People with disabilities represent about 22 per cent of Canada’s population. Since 2014, the Law, Disability & Social Change (LDSC) Project at Windsor Law has conducted research into current legal and policy issues to help empower people with disabilities to fully achieve their rights and, more generally, to foster and develop inclusive communities.
The project focuses on listening to, incorporating, and respecting the voices of people with disabilities and aims to further the motto “nothing about us without us.”
Dec. 3 is the International Day of People with Disabilities; the LDSC Project is recognizing the day by releasing its newest resource: The Annotated Accessible Canada Act, an online resource providing free information to the public relating to the Canadian statute that aims to remove disability barriers in Canada’s federally regulated sectors — including banks, airlines, communications, and parliamentary bodies — by 2040.
The LDSC Project is releasing the first part of The Annotated Accessible Canada Act today, with the rest to follow early in the new year. The Annotated Accessible Canada Act is currently available through the LDSC Project’s website and the University of Windsor’s Scholarship Repository. The authors plans for it to be circulated further through CANLII: Canadian Legal Information Institute, a non-profit organization managed by the Federation of Law Societies of Canada.
“Annotated statutes have traditionally been very legalistic documents designed only for practising lawyers,” says LDSC Project director Laverne Jacobs, professor and associate dean at Windsor Law. “Our annotated statute provides information for many different types of knowledge-users, including members of the disability community, disability rights advocates, people interested in the history of the statute and in comparisons with other accessibility legislation (such as researchers and scholars), and the general public.”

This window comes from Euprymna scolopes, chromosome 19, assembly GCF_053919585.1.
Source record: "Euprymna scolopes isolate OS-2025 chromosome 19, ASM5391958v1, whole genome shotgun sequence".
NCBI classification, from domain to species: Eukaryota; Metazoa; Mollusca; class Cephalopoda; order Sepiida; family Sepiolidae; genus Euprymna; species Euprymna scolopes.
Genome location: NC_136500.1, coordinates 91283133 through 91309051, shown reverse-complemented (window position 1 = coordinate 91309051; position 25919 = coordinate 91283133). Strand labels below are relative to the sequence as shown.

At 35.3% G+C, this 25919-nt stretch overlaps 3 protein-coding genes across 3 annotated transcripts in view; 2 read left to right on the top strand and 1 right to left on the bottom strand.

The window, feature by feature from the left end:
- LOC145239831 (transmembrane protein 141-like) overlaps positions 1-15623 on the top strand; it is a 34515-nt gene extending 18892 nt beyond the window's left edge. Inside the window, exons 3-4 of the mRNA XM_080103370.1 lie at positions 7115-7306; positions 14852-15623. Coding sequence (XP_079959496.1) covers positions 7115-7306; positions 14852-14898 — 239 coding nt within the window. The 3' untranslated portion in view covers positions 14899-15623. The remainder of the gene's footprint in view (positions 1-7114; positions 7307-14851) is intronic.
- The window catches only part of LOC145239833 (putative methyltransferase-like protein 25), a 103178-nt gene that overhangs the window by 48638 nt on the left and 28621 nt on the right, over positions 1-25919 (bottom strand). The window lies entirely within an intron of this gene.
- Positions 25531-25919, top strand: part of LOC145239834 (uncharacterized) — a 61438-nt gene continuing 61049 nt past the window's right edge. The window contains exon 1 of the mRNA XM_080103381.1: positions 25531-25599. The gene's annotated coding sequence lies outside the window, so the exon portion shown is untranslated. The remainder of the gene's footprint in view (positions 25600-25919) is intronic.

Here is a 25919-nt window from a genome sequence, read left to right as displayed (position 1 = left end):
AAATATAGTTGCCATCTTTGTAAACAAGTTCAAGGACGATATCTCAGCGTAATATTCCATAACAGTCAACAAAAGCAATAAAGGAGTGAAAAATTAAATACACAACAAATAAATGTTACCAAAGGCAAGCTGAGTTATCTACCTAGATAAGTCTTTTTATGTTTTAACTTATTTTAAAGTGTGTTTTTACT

Enacted in 2019, The Accessible Canada Act provides innovative options for promoting and enforcing compliance with accessibility standards, including an Accessibility Commissioner, which does not exist in any other Canadian jurisdictions, with powers of investigation.
The resource was spearheaded by Dr. Jacobs and co-authored by student researchers Tom Perry and Rachel Rohr (JD 2020) as well as lawyer Martin Anderson (LLB 1997). Second-year law student Nadia Shivratan provided valuable support.
The full LDSC Project team consists of the director, eight law student researchers, and two University of Windsor professors: Tess Sheldon (law) and Jijian Voronka (social work), who act as affiliates. The team undertakes a variety of projects that feed grounded research and theory into policy development and legal decision-making.
Other projects include research on accessibility legislation, consent and capacity, transportation inequality, legal aid, and BIPOC and intersectional disability discrimination. The students also publish a monthly summary of human rights tribunal decisions in Canada relating to disability every summer.
For more information about the Law, Disability & Social Change Project, visit its website.